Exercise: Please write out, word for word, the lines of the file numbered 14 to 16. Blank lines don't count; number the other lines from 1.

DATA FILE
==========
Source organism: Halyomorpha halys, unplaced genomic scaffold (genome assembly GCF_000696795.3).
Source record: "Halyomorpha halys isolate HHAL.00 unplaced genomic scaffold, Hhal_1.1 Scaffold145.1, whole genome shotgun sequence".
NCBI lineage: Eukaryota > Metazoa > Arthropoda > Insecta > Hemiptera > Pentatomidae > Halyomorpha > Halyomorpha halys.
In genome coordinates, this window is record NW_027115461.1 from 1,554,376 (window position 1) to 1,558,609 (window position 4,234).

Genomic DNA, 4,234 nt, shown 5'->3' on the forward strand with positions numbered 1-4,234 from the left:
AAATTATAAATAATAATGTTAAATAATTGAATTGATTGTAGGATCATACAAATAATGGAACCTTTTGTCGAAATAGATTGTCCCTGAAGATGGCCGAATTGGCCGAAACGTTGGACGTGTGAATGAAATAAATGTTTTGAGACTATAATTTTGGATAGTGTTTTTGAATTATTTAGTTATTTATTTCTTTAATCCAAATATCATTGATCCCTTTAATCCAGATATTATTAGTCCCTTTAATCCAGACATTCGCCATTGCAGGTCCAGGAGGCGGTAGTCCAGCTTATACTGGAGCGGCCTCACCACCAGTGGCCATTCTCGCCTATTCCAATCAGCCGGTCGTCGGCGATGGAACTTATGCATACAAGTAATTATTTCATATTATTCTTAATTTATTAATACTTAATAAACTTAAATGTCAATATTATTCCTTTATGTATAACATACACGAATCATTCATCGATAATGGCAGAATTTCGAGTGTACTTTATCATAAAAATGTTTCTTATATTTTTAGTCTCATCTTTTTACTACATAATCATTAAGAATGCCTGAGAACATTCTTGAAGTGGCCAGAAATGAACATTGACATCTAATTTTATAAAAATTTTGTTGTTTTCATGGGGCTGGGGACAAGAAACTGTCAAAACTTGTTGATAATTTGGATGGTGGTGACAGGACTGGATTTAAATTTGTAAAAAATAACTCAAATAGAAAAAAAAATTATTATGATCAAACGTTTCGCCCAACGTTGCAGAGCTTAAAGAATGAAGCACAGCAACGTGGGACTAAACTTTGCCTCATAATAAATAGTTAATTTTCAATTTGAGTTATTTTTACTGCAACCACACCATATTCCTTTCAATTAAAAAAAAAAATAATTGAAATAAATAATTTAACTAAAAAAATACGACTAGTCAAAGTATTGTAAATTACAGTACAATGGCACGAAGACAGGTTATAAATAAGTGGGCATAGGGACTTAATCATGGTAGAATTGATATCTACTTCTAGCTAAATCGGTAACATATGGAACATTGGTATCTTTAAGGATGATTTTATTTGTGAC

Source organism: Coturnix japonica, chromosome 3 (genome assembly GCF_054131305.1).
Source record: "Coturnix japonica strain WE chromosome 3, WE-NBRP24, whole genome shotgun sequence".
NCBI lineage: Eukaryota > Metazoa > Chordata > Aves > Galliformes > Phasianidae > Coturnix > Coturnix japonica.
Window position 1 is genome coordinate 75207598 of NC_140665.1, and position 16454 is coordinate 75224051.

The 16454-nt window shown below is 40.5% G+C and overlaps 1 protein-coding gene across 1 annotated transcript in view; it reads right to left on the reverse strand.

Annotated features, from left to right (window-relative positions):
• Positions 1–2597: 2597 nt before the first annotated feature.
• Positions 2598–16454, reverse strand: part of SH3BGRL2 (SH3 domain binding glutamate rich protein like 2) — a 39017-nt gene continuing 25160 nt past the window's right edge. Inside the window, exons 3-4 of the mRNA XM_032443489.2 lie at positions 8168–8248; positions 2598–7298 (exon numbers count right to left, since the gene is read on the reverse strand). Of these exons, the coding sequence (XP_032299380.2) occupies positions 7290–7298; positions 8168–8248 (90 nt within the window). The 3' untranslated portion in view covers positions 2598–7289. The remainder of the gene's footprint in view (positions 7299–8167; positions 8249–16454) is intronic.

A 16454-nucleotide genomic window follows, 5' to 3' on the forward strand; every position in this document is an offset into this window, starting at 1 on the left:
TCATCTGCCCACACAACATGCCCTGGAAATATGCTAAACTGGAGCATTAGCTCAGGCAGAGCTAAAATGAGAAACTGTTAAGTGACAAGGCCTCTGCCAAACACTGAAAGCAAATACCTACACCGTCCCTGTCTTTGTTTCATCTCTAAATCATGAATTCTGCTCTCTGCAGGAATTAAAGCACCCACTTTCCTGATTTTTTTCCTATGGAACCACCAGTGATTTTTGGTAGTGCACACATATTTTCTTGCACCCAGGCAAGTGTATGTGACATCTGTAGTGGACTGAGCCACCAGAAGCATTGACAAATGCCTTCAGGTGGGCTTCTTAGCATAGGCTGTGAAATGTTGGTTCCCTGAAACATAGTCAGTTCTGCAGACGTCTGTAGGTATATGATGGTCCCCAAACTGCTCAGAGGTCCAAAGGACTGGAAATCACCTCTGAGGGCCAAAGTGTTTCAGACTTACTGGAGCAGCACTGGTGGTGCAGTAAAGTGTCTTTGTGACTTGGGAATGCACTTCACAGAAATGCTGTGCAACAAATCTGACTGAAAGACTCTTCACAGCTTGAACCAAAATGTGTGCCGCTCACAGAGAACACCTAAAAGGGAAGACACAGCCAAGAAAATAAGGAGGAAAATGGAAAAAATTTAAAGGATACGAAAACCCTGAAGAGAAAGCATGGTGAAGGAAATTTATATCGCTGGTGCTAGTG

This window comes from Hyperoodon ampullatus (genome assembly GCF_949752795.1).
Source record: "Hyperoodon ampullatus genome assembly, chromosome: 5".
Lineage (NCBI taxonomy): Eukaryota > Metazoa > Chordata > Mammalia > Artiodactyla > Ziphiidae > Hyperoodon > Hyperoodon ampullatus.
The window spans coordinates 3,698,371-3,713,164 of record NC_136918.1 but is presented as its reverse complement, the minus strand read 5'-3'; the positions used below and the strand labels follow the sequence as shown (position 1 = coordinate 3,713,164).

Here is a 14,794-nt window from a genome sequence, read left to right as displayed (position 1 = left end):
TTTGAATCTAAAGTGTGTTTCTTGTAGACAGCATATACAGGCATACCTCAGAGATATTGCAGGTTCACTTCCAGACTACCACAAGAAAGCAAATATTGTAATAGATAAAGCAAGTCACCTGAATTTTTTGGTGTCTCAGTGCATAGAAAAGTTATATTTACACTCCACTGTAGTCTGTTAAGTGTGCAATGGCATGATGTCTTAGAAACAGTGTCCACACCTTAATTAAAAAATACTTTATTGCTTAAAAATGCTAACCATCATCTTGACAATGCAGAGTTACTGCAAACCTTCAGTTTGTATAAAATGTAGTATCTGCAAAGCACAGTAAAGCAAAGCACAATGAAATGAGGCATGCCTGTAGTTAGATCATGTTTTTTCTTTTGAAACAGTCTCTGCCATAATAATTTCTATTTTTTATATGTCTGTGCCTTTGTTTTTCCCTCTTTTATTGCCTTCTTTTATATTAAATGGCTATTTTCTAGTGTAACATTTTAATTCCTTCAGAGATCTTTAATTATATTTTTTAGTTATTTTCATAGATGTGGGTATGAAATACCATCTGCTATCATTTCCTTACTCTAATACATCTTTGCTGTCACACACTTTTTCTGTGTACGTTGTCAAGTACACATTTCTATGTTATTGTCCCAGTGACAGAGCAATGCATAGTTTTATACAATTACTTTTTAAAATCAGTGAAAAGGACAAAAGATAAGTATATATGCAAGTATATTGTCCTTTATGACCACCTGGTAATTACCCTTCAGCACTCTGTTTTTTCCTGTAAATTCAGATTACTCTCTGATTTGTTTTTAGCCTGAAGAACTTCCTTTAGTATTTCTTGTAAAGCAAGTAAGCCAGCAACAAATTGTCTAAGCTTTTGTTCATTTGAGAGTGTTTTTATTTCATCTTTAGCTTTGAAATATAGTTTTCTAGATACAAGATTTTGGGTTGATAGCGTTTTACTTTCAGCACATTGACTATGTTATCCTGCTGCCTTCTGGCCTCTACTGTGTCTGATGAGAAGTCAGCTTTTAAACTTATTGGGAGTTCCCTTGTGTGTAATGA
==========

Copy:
• Positions 2598–16454, reverse strand: part of SH3BGRL2 (SH3 domain binding glutamate rich protein like 2) — a 39017-nt gene continuing 25160 nt past the window's right edge. Inside the window, exons 3-4 of the mRNA XM_032443489.2 lie at positions 8168–8248; positions 2598–7298 (exon numbers count right to left, since the gene is read on the reverse strand). Of these exons, the coding sequence (XP_032299380.2) occupies positions 7290–7298; positions 8168–8248 (90 nt within the window). The 3' untranslated portion in view covers positions 2598–7289. The remainder of the gene's footprint in view (positions 7299–8167; positions 8249–16454) is intronic.

A 16454-nucleotide genomic window follows, 5' to 3' on the forward strand; every position in this document is an offset into this window, starting at 1 on the left:
TCATCTGCCCACACAACATGCCCTGGAAATATGCTAAACTGGAGCATTAGCTCAGGCAGAGCTAAAATGAGAAACTGTTAAGTGACAAGGCCTCTGCCAAACACTGAAAGCAAATACCTACACCGTCCCTGTCTTTGTTTCATCTCTAAATCATGAATTCTGCTCTCTGCAGGAATTAAAGCACCCACTTTCCTGATTTTTTTCCTATGGAACCACCAGTGATTTTTGGTAGTGCACACATATTTTCTTGCACCCAGGCAAGTGTATGTGACATCTGTAGTGGACTGAGCCACCAGAAGCATTGACAAATGCCTTCAGGTGGGCTTCTTAGCATAGGCTGTGAAATGTTGGTTCCCTGAAACATAGTCAGTTCTGCAGACGTCTGTAGGTATATGATGGTCCCCAAACTGCTCAGAGGTCCAAAGGACTGGAAATCACCTCTGAGGGCCAAAGTGTTTCAGACTTACTGGAGCAGCACTGGTGGTGCAGTAAAGTGTCTTTGTGACTTGGGAATGCACTTCACAGAAATGCTGTGCAACAAATCTGACTGAAAGACTCTTCACAGCTTGAACCAAAATGTGTGCCGCTCACAGAGAACACCTAAAAGGGAAGACACAGCCAAGAAAATAAGGAGGAAAATGGAAAAAATTTAAAGGATACGAAAACCCTGAAGAGAAAGCATGGTGAAGGAAATTTATATCGCTGGTGCTAGTG